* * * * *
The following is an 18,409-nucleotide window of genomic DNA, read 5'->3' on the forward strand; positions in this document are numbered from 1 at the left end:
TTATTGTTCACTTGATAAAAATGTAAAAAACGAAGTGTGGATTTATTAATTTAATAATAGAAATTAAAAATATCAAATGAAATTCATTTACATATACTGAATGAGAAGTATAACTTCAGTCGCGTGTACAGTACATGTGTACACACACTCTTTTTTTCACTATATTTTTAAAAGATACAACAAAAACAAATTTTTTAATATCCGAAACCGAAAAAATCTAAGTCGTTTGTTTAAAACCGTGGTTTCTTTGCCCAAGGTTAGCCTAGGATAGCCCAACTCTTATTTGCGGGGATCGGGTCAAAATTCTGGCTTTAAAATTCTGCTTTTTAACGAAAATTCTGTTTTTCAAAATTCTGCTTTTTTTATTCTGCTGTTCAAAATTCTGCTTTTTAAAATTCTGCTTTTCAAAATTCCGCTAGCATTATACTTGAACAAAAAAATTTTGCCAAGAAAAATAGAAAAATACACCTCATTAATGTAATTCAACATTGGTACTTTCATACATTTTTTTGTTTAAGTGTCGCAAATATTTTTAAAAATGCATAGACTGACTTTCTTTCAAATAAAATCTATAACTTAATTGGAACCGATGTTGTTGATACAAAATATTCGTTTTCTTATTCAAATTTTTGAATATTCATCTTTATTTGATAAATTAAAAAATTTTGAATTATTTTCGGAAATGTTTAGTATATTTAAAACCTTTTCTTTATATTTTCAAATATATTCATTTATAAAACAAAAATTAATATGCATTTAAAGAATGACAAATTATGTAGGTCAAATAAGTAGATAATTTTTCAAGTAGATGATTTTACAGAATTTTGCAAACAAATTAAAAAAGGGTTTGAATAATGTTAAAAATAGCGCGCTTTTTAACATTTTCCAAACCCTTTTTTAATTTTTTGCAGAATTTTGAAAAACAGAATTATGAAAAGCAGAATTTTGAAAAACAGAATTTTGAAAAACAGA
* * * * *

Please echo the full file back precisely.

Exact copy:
The following is an 18,409-nucleotide window of genomic DNA, read 5'->3' on the forward strand; positions in this document are numbered from 1 at the left end:
TTATTGTTCACTTGATAAAAATGTAAAAAACGAAGTGTGGATTTATTAATTTAATAATAGAAATTAAAAATATCAAATGAAATTCATTTACATATACTGAATGAGAAGTATAACTTCAGTCGCGTGTACAGTACATGTGTACACACACTCTTTTTTTCACTATATTTTTAAAAGATACAACAAAAACAAATTTTTTAATATCCGAAACCGAAAAAATCTAAGTCGTTTGTTTAAAACCGTGGTTTCTTTGCCCAAGGTTAGCCTAGGATAGCCCAACTCTTATTTGCGGGGATCGGGTCAAAATTCTGGCTTTAAAATTCTGCTTTTTAACGAAAATTCTGTTTTTCAAAATTCTGCTTTTTTTATTCTGCTGTTCAAAATTCTGCTTTTTAAAATTCTGCTTTTCAAAATTCCGCTAGCATTATACTTGAACAAAAAAATTTTGCCAAGAAAAATAGAAAAATACACCTCATTAATGTAATTCAACATTGGTACTTTCATACATTTTTTTGTTTAAGTGTCGCAAATATTTTTAAAAATGCATAGACTGACTTTCTTTCAAATAAAATCTATAACTTAATTGGAACCGATGTTGTTGATACAAAATATTCGTTTTCTTATTCAAATTTTTGAATATTCATCTTTATTTGATAAATTAAAAAATTTTGAATTATTTTCGGAAATGTTTAGTATATTTAAAACCTTTTCTTTATATTTTCAAATATATTCATTTATAAAACAAAAATTAATATGCATTTAAAGAATGACAAATTATGTAGGTCAAATAAGTAGATAATTTTTCAAGTAGATGATTTTACAGAATTTTGCAAACAAATTAAAAAAGGGTTTGAATAATGTTAAAAATAGCGCGCTTTTTAACATTTTCCAAACCCTTTTTTAATTTTTTGCAGAATTTTGAAAAACAGAATTATGAAAAGCAGAATTTTGAAAAACAGAATTTTGAAAAACAGA